Dear Kelly Roberts: Thank you

An open letter to Kelly Roberts.

Dear Kelly,

You don’t know me. We’ve never met or had a conversation. We did once have a Twitter exchange, if that passes for “we’ve met” in this social media age. Regardless, I started following you after your appearance on the “How Was Your Run Today?” podcast. I eagerly checked various outlets on Sunday to see how you did at the London Marathon as you poured your heart into achieving a Boston Marathon qualifying time.

Then I saw your Facebook video. You were raw and real and emotional as you sat on the floor of your hotel room, telling the story of how you fell short of the goal. I felt your devastation. I understood what’s like to feel like you let everyone down, although all those people are merely more inspired by your authenticity and honesty than by your finishing time.

And that’s what I wanted to talk about. That finishing time. That result. As someone who is twice as old as you are runs twice as slow, may I be so bold as to share a life lesson I’ve learned through endurance sport:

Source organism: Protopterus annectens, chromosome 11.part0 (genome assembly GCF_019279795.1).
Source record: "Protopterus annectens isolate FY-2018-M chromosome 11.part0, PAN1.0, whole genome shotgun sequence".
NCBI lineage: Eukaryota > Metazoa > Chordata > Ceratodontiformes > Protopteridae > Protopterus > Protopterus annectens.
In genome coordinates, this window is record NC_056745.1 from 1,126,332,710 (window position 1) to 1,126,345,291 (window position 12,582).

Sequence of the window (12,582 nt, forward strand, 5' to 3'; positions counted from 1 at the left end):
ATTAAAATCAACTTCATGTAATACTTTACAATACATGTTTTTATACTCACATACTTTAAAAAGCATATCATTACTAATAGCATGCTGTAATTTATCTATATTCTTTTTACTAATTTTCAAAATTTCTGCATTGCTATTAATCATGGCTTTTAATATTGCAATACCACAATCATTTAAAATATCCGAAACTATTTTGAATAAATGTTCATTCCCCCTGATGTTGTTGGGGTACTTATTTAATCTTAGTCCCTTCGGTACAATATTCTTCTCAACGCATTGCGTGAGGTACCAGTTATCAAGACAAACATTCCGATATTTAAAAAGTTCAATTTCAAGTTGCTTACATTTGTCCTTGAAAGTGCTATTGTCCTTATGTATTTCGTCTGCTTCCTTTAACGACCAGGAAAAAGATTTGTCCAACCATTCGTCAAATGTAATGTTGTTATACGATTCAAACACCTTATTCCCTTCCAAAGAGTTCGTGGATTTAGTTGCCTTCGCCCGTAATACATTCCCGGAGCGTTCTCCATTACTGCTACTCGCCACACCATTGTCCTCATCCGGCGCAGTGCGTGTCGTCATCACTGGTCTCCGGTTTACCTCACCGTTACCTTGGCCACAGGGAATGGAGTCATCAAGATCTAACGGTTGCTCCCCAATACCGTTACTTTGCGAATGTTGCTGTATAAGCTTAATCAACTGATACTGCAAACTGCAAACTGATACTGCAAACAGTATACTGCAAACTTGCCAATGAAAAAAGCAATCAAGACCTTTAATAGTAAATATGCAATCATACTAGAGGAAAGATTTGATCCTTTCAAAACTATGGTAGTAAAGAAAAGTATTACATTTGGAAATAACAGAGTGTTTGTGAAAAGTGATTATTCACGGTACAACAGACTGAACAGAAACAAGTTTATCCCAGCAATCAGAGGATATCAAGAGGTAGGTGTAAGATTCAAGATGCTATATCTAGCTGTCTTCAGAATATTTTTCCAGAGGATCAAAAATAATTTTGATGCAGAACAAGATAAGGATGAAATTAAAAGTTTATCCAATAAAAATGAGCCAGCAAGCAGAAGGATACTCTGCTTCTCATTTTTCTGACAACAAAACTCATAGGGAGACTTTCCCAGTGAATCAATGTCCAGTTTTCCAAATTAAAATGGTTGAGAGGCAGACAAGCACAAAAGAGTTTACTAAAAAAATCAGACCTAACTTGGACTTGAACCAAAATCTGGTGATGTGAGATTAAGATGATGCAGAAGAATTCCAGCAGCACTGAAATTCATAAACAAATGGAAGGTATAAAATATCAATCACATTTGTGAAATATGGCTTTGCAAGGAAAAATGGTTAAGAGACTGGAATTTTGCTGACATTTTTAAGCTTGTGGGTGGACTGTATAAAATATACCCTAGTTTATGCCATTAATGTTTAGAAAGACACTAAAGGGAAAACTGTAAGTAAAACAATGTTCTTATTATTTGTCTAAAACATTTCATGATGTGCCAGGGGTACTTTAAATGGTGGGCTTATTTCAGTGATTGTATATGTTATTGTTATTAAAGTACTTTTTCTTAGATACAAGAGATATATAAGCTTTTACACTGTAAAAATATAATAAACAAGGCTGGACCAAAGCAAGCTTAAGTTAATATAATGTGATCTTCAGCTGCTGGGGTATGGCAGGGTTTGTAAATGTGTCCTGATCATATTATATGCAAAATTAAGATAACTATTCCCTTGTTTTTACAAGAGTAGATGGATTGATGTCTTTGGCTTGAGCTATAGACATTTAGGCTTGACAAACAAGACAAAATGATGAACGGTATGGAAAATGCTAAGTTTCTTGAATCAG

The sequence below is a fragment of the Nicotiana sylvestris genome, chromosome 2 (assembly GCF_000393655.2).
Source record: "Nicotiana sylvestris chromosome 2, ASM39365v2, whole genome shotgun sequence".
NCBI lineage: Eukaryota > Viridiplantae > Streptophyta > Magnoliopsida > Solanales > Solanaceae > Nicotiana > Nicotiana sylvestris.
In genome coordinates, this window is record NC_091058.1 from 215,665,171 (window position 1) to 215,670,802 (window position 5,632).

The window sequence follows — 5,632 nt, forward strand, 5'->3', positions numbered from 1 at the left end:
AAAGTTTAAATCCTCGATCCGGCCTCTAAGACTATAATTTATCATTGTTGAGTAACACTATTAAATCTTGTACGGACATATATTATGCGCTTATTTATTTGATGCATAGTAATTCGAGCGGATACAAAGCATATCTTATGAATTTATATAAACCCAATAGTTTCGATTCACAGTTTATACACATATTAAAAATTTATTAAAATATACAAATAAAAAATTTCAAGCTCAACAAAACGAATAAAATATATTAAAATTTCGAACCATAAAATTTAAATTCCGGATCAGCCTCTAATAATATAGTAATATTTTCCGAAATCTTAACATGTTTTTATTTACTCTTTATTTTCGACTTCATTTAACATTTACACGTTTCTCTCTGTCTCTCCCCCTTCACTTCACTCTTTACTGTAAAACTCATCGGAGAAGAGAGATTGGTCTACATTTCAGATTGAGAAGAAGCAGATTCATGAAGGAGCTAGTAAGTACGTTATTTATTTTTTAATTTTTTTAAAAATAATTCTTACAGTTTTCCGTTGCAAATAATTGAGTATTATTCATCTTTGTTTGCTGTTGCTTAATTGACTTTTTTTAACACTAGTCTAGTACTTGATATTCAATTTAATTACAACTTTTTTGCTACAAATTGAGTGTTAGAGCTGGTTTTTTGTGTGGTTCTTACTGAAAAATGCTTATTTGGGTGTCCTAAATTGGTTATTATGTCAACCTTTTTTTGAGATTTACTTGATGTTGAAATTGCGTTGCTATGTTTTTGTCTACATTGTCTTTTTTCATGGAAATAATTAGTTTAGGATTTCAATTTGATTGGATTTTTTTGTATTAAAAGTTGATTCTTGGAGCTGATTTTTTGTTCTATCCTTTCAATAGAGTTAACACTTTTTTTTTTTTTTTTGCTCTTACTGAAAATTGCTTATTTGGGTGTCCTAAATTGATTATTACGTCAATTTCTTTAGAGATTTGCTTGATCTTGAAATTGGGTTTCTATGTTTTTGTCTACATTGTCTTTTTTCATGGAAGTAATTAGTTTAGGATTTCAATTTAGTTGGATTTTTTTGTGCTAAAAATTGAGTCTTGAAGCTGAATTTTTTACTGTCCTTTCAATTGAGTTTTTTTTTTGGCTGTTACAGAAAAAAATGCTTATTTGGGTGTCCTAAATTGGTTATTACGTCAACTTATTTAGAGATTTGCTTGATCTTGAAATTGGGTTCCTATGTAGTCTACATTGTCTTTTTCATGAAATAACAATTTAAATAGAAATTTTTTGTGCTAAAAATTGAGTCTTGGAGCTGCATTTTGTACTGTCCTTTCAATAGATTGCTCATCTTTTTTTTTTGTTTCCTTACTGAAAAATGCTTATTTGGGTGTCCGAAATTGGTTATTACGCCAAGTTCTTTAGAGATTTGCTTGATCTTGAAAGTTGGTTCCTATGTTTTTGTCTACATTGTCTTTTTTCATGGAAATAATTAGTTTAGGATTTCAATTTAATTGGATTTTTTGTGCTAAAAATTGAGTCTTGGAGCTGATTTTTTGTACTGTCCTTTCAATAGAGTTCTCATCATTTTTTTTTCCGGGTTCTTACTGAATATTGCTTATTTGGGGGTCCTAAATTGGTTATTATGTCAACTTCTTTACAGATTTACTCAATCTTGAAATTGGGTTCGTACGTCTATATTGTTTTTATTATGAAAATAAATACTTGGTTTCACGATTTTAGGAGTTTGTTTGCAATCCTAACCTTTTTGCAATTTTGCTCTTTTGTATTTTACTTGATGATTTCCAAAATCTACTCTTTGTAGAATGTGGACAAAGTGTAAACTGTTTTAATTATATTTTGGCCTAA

The result isn’t what changes you. The process does.

The BQ is not in my vernacular, but I have set big, audacious goals for myself. And usually I fall short. But the thing is no matter what happened on race day, no matter what the time was on the clock, the process of working toward that goal is what made me a different person. Pushing outside my comfort zone. Ripping off workouts that I thought I had no business starting let alone finishing. Learning that “rest” is often outside my comfort zone as well. Finding ways to negotiate the reality that progress, and life in general, is not the linear journey we’d wish it to be. That would be too easy. And most things worth having don’t come easily. Even the simple things. (Perhaps most especially the simple things.)

I’ve watched and listened to your journey on Run Selfie Repeat and you’ve inspired me to question the limits I put on myself. Thank you for sharing BQ or Bust with the world, for standing in your truth — the good, the bad, the ugly cry and all — and showing us what it means to live big and live from your heart.

Amy

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